By October 10, 2019, all radio and television broadcast stations, both commercial and noncommercial, must prepare a list of important issues facing their communities of license and the programs aired during July, August and September dealing with those issues. All TV stations and radio stations must post these documents to the Federal Communication Commission’s (FCC) online public file database.

  • The FCC’s online public inspection file database (OPIF) may be accessed through this link.

Also by October 10, all commercial full power and Class A TV stations must prepare and file the Children’s Programming Report on FCC Form 398 for the (prorated—see below) third quarter of 2019, and post online documentation demonstrating compliance with the limits on commercial matter aired during children’s programming.

Although cable TV systems do not have any specific quarterly public file requirements, cable systems with more than 1,000 subscribers must upload any "new" public file documents to OPIF, except for political file documents that must be uploaded only by systems with more than 5,000 subscribers. The cable public file documents include those documents that show compliance with the commercial limits in children’s programming, as described more fully below.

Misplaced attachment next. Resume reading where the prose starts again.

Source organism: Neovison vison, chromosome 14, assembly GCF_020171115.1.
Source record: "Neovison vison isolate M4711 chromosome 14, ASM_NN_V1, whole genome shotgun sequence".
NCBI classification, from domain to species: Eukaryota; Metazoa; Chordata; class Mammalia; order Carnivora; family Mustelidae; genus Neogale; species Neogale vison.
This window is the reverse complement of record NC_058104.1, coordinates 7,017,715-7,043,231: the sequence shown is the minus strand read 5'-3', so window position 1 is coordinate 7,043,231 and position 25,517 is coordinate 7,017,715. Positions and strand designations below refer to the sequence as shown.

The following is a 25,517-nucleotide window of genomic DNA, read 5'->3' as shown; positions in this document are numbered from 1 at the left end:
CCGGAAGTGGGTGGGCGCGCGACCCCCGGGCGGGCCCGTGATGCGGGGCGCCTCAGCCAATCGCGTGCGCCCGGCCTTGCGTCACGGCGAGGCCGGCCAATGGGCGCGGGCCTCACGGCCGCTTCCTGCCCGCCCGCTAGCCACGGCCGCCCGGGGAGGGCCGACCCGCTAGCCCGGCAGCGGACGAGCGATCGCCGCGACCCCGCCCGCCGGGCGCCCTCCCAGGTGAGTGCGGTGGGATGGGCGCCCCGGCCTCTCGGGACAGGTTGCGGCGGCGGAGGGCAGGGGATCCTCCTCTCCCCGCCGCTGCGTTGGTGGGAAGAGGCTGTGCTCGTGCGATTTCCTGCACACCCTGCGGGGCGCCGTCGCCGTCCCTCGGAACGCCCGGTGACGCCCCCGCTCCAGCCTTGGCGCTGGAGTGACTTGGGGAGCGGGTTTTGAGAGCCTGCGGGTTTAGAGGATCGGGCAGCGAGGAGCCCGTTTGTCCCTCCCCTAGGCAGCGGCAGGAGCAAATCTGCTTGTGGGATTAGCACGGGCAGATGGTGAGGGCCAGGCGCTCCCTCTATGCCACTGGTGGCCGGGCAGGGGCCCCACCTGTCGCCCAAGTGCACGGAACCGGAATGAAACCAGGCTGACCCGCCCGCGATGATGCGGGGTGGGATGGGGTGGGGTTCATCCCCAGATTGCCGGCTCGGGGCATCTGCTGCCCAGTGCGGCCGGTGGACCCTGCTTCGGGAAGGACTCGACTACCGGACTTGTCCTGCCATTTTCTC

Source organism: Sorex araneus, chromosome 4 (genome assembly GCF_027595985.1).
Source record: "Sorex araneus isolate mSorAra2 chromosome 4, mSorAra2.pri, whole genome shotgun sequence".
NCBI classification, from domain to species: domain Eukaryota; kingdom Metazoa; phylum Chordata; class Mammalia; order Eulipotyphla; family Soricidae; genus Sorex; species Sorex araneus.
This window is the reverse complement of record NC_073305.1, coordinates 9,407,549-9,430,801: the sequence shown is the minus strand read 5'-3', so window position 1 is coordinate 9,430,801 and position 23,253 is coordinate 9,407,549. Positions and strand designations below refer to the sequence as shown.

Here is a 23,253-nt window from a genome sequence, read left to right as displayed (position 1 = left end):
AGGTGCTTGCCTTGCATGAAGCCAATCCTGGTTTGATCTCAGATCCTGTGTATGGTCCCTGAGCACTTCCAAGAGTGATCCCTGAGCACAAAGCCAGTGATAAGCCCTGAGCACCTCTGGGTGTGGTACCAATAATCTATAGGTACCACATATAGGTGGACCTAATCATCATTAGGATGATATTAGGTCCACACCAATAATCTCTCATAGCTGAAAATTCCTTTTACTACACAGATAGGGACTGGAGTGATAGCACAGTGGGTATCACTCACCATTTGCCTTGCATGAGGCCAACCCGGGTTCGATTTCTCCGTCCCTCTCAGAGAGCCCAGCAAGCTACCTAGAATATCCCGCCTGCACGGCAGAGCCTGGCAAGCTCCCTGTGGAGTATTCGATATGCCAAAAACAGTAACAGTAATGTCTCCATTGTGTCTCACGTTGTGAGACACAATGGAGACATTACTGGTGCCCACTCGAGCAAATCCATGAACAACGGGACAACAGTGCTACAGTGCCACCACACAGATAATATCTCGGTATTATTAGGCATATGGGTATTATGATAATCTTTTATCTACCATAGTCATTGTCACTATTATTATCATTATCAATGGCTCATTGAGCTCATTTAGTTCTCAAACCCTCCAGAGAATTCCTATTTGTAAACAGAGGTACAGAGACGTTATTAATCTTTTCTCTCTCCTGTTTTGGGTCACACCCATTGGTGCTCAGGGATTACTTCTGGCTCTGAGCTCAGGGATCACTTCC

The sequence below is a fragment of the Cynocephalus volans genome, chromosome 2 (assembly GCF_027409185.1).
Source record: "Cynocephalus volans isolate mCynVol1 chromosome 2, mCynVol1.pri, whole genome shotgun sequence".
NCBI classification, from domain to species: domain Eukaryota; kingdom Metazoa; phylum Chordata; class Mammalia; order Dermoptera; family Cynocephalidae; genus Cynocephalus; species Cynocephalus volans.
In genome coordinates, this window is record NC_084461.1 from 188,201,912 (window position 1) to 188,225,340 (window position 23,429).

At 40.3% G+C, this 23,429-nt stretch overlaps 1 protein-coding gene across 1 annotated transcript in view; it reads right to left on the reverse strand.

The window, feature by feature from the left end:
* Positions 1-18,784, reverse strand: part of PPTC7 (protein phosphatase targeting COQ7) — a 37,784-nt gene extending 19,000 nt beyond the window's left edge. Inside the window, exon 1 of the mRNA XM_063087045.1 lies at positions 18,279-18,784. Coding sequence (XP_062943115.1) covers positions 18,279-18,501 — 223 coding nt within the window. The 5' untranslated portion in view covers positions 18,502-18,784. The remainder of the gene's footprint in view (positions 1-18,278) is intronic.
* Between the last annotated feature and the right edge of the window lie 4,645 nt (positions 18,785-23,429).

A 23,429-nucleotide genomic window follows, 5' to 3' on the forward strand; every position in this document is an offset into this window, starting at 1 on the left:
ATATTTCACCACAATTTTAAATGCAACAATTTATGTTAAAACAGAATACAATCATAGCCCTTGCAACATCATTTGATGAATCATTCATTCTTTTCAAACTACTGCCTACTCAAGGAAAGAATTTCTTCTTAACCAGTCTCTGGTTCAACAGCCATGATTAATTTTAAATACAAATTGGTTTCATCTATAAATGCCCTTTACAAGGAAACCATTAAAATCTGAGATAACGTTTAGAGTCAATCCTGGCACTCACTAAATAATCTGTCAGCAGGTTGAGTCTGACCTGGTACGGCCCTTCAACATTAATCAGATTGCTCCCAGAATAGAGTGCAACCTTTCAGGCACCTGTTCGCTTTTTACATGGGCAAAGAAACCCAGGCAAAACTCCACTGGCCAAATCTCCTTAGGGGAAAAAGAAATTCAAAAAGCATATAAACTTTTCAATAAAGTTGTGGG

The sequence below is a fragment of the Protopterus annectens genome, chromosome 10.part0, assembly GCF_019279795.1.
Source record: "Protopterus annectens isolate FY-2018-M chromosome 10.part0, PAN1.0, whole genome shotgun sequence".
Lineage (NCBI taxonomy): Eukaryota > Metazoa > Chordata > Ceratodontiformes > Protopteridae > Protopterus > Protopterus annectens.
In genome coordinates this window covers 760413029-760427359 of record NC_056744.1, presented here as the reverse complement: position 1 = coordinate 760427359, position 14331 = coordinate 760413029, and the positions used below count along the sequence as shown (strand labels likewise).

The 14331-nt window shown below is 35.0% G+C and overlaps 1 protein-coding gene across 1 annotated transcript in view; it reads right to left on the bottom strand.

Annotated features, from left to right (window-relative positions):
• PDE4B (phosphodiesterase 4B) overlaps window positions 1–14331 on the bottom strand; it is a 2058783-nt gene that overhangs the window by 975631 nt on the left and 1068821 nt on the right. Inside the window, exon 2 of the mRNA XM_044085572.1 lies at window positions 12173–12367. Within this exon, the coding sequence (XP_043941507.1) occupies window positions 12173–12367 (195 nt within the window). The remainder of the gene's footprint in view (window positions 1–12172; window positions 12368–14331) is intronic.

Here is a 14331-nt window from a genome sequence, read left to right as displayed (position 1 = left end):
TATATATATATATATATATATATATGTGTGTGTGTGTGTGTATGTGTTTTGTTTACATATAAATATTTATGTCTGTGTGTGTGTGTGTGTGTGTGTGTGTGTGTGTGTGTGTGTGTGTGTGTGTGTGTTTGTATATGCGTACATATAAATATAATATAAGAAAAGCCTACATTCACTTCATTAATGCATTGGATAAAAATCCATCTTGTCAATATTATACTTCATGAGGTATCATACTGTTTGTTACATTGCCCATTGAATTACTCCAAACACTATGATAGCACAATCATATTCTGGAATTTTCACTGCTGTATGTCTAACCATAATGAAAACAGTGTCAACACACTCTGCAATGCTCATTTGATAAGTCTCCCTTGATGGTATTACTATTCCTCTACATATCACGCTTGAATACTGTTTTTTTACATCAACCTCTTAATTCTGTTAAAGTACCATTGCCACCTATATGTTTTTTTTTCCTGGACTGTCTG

I. Issues/Programs Lists

All radio and TV broadcast stations must prepare Issues/Programs lists within 10 days after the end of each quarter. The quarterly Issues/Programs list is station specific and, therefore, each station should have its own list, describing programming broadcast on that station addressing issues of importance to its viewers or listeners.

The quarterly Issues/Programs list should reflect the "station’s most significant programming treatment of community issues." Thus, a station needs to identify issues of importance to its community of license that it has determined to be of significance during that quarter and the programming that was responsive to those issues.

In the past, the FCC had mandated identification of 5- to 10-issues per quarter. While the FCC no longer requires identifying a specific number of issues, that range remains a good target.

Although broadcasters have discretion in deciding the specific programs addressing the identified issues, all stations must broadcast some programming doing so. Each program must be identified, including the title and length of the program, as well as the time and date on which it was aired.

The description should include a brief summary of the contents of the program sufficient to demonstrate how the program addressed the identified issue. Failure to have a complete and timely set of quarterly Issues/Programs lists can lead to significant fines at license renewal time or following an FCC inspection.